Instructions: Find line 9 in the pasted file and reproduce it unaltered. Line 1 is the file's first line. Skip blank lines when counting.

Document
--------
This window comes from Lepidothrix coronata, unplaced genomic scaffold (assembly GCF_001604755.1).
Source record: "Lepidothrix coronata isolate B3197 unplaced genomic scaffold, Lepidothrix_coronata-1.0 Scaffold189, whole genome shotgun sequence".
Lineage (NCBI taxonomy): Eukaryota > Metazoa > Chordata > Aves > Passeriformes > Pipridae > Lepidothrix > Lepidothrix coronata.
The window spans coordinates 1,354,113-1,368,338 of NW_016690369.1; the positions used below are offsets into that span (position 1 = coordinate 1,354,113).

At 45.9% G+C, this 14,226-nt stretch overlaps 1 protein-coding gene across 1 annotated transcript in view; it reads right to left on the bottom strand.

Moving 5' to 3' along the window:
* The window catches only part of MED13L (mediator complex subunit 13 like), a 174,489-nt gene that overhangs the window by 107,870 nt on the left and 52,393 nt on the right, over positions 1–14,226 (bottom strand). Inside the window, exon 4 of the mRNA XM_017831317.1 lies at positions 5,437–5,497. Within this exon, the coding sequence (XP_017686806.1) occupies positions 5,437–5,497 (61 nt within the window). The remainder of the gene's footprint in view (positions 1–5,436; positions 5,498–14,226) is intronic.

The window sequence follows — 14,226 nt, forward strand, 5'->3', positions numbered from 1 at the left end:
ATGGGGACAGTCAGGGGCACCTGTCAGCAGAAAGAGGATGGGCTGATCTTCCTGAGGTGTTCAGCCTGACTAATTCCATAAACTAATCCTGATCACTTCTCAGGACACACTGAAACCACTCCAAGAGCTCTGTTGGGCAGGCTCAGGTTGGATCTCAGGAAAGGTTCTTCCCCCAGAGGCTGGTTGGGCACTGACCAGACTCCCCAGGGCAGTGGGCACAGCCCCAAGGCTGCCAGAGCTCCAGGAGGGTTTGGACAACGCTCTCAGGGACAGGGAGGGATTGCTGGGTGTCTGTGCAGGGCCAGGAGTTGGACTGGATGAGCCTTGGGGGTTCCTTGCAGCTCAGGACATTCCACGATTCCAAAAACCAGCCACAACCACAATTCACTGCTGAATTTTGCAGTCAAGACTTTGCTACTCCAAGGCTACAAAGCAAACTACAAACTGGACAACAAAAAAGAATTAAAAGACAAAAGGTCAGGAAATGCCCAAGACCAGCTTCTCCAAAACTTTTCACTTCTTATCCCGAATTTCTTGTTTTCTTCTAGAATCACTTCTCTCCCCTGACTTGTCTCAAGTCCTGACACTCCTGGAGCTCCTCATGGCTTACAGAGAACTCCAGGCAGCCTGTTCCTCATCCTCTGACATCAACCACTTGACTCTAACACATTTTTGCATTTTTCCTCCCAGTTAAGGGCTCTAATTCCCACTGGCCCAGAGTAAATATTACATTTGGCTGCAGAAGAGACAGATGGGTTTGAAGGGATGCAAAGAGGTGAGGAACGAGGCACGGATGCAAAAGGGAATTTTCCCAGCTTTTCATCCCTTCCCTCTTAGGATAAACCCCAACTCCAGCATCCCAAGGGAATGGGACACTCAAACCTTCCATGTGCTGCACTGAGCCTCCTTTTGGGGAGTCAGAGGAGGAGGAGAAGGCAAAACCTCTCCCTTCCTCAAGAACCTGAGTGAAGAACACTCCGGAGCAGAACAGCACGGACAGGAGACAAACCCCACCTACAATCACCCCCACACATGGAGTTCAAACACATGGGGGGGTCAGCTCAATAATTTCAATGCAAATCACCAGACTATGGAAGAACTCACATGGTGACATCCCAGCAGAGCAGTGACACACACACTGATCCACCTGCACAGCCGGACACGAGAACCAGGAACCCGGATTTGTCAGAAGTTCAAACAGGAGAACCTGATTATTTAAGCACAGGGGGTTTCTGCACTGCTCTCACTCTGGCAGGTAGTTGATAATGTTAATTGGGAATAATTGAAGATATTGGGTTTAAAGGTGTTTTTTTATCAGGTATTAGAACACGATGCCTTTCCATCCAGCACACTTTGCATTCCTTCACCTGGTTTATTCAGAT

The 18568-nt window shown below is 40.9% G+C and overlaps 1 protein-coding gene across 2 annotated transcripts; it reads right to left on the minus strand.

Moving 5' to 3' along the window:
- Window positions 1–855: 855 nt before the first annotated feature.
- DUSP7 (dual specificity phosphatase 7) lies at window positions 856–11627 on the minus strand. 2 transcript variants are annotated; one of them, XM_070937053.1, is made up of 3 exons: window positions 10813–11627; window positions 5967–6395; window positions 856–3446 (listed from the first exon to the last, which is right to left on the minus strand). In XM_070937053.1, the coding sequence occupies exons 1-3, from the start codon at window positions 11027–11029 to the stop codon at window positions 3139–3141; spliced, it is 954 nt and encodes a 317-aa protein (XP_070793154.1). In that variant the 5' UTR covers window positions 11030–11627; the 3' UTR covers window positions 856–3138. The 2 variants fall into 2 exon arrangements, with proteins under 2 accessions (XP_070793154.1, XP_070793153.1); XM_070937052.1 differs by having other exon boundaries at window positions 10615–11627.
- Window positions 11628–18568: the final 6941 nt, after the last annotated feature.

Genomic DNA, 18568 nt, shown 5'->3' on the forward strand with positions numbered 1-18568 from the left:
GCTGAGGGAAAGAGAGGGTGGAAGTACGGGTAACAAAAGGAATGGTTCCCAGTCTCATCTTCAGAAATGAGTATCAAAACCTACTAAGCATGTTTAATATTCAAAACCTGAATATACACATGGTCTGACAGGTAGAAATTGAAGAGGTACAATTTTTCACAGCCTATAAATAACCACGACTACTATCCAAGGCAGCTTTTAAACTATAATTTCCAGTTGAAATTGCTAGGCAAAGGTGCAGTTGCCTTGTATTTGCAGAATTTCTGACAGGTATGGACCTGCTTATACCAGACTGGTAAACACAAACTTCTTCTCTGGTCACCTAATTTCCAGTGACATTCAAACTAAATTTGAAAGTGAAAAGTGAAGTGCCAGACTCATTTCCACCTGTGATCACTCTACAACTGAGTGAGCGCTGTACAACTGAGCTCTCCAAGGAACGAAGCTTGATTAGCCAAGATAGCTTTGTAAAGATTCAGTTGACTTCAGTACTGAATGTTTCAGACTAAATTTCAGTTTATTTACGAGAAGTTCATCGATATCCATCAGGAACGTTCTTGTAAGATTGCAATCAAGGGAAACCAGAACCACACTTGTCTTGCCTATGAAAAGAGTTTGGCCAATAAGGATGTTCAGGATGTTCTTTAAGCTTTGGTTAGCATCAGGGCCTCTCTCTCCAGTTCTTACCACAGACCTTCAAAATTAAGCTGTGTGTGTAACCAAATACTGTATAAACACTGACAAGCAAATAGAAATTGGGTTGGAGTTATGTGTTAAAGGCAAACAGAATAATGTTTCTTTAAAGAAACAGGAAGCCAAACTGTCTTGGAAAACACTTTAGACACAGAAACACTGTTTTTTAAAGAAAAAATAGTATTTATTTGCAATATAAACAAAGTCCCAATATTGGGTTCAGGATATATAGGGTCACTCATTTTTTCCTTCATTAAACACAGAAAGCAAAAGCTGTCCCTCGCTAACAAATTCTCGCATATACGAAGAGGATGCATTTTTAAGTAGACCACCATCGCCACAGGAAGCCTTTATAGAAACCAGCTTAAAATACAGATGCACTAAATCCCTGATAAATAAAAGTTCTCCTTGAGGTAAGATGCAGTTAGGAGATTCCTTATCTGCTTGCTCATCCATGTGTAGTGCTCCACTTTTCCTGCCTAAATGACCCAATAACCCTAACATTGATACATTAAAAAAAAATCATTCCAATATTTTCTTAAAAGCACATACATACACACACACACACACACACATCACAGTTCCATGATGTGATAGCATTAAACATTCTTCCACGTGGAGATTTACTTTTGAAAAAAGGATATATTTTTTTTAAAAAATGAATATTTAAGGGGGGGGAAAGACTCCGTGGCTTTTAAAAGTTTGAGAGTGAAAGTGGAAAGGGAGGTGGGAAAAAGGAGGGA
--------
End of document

ATGGGGACAGTCAGGGGCACCTGTCAGCAGAAAGAGGATGGGCTGATCTTCCTGAGGTGTTCAGCCTGACTAATTCCATAAACTAATCCTGATCACTTCTCAGGACACACTGAAACCACTCCAAGAGCTCTGTTGGGCAGGCTCAGGTTGGATCTCAGGAAAGGTTCTTCCCCCAGAGGCTGGTTGGGCACTGACCAGACTCCCCAGGGCAGTGGGCACAGCCCCAAGGCTGCCAGAGCTCCAGGAGGGTTTGGACAACGCTCTCAGGGACAGGGAGGGATTGCTGGGTGTCTGTGCAGGGCCAGGAGTTGGACTGGATGAGCCTTGGGGGTTCCTTGCAGCTCAGGACATTCCACGATTCCAAAAACCAGCCACAACCACAATTCACTGCTGAATTTTGCAGTCAAGACTTTGCTACTCCAAGGCTACAAAGCAAACTACAAACTGGACAACAAAAAAGAATTAAAAGACAAAAGGTCAGGAAATGCCCAAGACCAGCTTCTCCAAAACTTTTCACTTCTTATCCCGAATTTCTTGTTTTCTTCTAGAATCACTTCTCTCCCCTGACTTGTCTCAAGTCCTGACACTCCTGGAGCTCCTCATGGCTTACAGAGAACTCCAGGCAGCCTGTTCCTCATCCTCTGACATCAACCACTTGACTCTAACACATTTTTGCATTTTTCCTCCCAGTTAAGGGCTCTAATTCCCACTGGCCCAGAGTAAATATTACATTTGGCTGCAGAAGAGACAGATGGGTTTGAAGGGATGCAAAGAGGTGAGGAACGAGGCACGGATGCAAAAGGGAATTTTCCCAGCTTTTCATCCCTTCCCTCTTAGGATAAACCCCAACTCCAGCATCCCAAGGGAATGGGACACTCAAACCTTCCATGTGCTGCACTGAGCCTCCTTTTGGGGAGTCAGAGGAGGAGGAGAAGGCAAAACCTCTCCCTTCCTCAAGAACCTGAGTGAAGAACACTCCGGAGCAGAACAGCACGGACAGGAGACAAACCCCACCTACAATCACCCCCACACATGGAGTTCAAACACATGGGGGGGTCAGCTCAATAATTTCAATGCAAATCACCAGACTATGGAAGAACTCACATGGTGACATCCCAGCAGAGCAGTGACACACACACTGATCCACCTGCACAGCCGGACACGAGAACCAGGAACCCGGATTTGTCAGAAGTTCAAACAGGAGAACCTGATTATTTAAGCACAGGGGGTTTCTGCACTGCTCTCACTCTGGCAGGTAGTTGATAATGTTAATTGGGAATAATTGAAGATATTGGGTTTAAAGGTGTTTTTTTATCAGGTATTAGAACACGATGCCTTTCCATCCAGCACACTTTGCATTCCTTCACCTGGTTTATTCAGAT